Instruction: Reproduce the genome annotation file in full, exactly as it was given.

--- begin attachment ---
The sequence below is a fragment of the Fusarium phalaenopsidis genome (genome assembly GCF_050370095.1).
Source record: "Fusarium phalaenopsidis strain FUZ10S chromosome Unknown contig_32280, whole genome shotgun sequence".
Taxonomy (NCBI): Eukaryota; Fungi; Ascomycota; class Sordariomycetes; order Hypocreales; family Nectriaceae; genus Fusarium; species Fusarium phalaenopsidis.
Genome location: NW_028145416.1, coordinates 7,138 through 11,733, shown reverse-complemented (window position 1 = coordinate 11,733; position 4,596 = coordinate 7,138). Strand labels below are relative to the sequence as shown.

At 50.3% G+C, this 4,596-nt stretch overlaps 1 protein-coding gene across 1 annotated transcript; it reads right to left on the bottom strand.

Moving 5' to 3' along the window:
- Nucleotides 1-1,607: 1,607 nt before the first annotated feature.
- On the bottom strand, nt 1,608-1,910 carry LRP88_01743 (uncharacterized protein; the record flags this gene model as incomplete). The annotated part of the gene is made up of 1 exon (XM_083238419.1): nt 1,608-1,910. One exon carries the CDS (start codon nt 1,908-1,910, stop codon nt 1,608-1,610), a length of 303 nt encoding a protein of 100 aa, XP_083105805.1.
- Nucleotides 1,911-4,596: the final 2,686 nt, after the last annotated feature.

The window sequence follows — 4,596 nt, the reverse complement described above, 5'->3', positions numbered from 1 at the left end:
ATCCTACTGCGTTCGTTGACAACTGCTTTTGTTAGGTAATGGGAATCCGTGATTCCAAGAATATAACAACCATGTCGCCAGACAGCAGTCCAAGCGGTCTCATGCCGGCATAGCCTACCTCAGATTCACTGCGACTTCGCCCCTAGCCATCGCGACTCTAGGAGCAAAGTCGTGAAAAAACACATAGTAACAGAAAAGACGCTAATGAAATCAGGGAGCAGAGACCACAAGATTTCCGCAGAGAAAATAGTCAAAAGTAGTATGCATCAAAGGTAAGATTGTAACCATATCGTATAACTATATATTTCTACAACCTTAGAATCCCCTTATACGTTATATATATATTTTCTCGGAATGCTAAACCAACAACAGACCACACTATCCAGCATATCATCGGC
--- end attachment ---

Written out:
The sequence below is a fragment of the Fusarium phalaenopsidis genome (genome assembly GCF_050370095.1).
Source record: "Fusarium phalaenopsidis strain FUZ10S chromosome Unknown contig_32280, whole genome shotgun sequence".
Taxonomy (NCBI): Eukaryota; Fungi; Ascomycota; class Sordariomycetes; order Hypocreales; family Nectriaceae; genus Fusarium; species Fusarium phalaenopsidis.
Genome location: NW_028145416.1, coordinates 7,138 through 11,733, shown reverse-complemented (window position 1 = coordinate 11,733; position 4,596 = coordinate 7,138). Strand labels below are relative to the sequence as shown.

At 50.3% G+C, this 4,596-nt stretch overlaps 1 protein-coding gene across 1 annotated transcript; it reads right to left on the bottom strand.

Moving 5' to 3' along the window:
- Nucleotides 1-1,607: 1,607 nt before the first annotated feature.
- On the bottom strand, nt 1,608-1,910 carry LRP88_01743 (uncharacterized protein; the record flags this gene model as incomplete). The annotated part of the gene is made up of 1 exon (XM_083238419.1): nt 1,608-1,910. One exon carries the CDS (start codon nt 1,908-1,910, stop codon nt 1,608-1,610), a length of 303 nt encoding a protein of 100 aa, XP_083105805.1.
- Nucleotides 1,911-4,596: the final 2,686 nt, after the last annotated feature.

The window sequence follows — 4,596 nt, the reverse complement described above, 5'->3', positions numbered from 1 at the left end:
ATCCTACTGCGTTCGTTGACAACTGCTTTTGTTAGGTAATGGGAATCCGTGATTCCAAGAATATAACAACCATGTCGCCAGACAGCAGTCCAAGCGGTCTCATGCCGGCATAGCCTACCTCAGATTCACTGCGACTTCGCCCCTAGCCATCGCGACTCTAGGAGCAAAGTCGTGAAAAAACACATAGTAACAGAAAAGACGCTAATGAAATCAGGGAGCAGAGACCACAAGATTTCCGCAGAGAAAATAGTCAAAAGTAGTATGCATCAAAGGTAAGATTGTAACCATATCGTATAACTATATATTTCTACAACCTTAGAATCCCCTTATACGTTATATATATATTTTCTCGGAATGCTAAACCAACAACAGACCACACTATCCAGCATATCATCGGC